Staff members Ilya Livshitz, an associate professor at the Faculty of Secure Information Technologies, Aleksandr Maiatin, deputy head of the Information Technologies and Programming Faculty, Yana Muzychenko, deputy head of the Faculty of Physics and Engineering, Anastasia Pavlova, a senior lecturer at the Faculty of Food Biotechnologies and Engineering, Elena Budrina, a professor at the Faculty of Technological Management and Innovations, and Antonina Puchkovskaia, head of the International Digital Humanities Center, presented their reports during the meeting.

Participants shared different takes on distance learning. Various ITMO staffers’ impressions ranged from “an interesting experience” and “a challenge” to “an emergency” and “a source of stress.”

Of course, all things new cause fear and concern – but distance learning is far from new. The first mail-in educational courses emerged in the 18th century with the establishment of extensive postal networks. Students would complete assignments and submit them by mail in a process that would stretch for months on end, partly due to difficulties with communication at the time. In the mid-19th century, the first distanced university program was set up for students of other campuses and universities.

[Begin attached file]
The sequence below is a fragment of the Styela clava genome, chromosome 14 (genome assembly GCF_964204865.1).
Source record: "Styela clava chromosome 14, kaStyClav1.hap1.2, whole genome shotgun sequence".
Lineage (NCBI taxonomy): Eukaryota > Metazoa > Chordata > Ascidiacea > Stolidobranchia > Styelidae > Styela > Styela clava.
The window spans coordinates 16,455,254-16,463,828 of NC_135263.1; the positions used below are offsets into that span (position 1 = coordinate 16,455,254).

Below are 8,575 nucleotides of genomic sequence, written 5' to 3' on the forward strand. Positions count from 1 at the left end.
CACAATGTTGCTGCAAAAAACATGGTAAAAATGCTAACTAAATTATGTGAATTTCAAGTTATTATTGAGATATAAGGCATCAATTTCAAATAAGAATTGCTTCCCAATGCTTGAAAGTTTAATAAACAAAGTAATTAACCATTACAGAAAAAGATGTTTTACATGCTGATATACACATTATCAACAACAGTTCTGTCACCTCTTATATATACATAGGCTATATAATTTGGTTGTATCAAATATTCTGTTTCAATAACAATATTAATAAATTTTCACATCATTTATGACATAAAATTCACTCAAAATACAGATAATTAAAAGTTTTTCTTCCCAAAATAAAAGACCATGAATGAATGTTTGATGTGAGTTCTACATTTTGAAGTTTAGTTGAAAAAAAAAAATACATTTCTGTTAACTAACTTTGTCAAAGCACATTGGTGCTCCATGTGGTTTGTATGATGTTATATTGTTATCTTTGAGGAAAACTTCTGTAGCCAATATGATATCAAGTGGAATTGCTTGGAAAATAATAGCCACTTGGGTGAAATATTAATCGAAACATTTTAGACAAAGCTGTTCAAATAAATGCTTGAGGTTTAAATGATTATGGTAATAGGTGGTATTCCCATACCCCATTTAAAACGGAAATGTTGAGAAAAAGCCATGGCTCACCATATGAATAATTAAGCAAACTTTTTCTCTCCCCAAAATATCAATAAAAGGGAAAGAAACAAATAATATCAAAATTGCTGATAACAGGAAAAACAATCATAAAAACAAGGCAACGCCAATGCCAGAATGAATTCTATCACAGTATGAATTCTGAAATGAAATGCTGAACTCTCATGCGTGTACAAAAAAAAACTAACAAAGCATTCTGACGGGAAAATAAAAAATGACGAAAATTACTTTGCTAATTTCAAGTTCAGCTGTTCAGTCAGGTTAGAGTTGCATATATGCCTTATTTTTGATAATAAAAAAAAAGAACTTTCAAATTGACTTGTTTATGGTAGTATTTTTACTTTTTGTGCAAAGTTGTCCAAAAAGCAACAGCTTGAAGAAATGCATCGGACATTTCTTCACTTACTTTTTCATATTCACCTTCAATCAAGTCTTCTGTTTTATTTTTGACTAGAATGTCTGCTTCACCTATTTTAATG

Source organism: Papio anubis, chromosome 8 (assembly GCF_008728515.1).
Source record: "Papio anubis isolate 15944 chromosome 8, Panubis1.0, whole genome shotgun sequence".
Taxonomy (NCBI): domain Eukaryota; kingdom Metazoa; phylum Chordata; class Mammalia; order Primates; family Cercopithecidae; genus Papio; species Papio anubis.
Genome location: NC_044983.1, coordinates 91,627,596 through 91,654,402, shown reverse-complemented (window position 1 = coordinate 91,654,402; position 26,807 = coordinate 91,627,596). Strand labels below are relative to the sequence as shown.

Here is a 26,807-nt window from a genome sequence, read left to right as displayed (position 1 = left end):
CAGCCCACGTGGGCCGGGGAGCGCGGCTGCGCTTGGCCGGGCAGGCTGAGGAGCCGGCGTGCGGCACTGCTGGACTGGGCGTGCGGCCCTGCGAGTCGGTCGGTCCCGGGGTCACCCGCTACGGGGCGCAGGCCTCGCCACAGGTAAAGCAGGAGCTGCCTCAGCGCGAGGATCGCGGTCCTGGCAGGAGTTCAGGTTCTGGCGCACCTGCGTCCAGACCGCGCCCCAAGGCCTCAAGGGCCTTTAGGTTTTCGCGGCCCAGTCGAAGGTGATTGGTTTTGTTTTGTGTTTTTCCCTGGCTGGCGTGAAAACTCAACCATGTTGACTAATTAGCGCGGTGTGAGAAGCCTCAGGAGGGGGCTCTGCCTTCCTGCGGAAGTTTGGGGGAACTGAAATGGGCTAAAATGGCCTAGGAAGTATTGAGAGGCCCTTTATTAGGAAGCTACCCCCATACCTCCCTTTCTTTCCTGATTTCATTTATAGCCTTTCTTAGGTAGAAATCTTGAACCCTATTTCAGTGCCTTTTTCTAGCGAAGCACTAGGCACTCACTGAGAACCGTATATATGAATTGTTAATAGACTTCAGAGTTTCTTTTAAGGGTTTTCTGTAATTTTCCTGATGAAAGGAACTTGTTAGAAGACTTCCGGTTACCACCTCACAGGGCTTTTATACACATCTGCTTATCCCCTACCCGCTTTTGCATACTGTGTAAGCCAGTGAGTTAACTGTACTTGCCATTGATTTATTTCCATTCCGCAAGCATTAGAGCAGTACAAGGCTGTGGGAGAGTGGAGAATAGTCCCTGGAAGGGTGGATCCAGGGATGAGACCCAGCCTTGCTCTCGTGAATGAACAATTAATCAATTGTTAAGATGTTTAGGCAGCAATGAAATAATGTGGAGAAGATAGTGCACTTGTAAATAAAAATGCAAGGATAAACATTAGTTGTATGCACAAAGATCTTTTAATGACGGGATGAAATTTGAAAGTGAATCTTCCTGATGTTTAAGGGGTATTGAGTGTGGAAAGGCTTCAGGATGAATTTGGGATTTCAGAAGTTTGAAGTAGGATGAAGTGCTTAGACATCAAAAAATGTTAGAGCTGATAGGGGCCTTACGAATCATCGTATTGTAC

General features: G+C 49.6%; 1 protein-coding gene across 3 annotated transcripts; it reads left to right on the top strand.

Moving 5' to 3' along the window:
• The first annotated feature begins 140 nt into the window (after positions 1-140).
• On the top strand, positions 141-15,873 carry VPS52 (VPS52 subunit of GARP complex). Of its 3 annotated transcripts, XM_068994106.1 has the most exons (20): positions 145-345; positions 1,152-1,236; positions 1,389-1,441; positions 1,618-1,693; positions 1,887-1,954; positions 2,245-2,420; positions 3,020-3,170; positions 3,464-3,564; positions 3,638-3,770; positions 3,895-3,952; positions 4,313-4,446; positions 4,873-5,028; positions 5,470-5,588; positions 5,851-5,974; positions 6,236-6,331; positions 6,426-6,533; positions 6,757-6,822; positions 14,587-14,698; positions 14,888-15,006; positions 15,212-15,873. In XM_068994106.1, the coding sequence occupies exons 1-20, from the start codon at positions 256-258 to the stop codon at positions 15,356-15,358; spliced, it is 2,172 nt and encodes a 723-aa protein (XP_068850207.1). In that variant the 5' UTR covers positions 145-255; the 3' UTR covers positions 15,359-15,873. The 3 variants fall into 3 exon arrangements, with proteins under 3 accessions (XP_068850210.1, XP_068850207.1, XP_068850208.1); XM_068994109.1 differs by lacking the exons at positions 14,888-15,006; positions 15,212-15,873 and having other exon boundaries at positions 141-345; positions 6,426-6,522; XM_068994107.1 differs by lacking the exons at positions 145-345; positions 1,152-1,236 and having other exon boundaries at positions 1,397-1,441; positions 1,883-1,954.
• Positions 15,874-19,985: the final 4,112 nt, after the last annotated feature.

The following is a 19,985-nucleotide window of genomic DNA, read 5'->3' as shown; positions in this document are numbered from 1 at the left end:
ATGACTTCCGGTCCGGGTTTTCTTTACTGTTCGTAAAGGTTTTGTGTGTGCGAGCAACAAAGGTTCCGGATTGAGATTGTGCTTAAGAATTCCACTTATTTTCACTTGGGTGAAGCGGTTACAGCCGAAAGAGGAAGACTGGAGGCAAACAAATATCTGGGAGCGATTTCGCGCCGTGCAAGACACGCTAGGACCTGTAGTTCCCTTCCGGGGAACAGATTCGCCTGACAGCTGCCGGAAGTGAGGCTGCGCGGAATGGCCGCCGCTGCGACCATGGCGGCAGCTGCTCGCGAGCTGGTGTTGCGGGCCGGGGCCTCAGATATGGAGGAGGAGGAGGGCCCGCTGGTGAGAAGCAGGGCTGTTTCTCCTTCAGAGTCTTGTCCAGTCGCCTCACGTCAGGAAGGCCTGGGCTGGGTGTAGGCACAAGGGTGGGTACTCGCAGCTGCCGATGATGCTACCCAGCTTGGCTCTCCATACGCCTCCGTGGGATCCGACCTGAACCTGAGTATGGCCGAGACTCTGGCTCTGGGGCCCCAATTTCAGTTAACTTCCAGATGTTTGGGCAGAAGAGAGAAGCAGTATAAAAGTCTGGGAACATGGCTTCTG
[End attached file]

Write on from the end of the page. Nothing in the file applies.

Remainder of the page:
A timeline of virtual learning environments. Credit: designstorm.in
A timeline of virtual learning environments. Credit: designstorm.in

In the 20th century, as cinema, radio, and television developed, humanity adopted new formats of communicating information. 1948 marked the appearance of the first radio-based educational program, and the first educational TV channel that featured various courses and mail feedback was launched in 1982. The first online course became a reality in 1984, while the first online university opened its figurative doors in 1994. In 2000, international programs began to emerge that already adhered to all modern hallmarks of distance learning.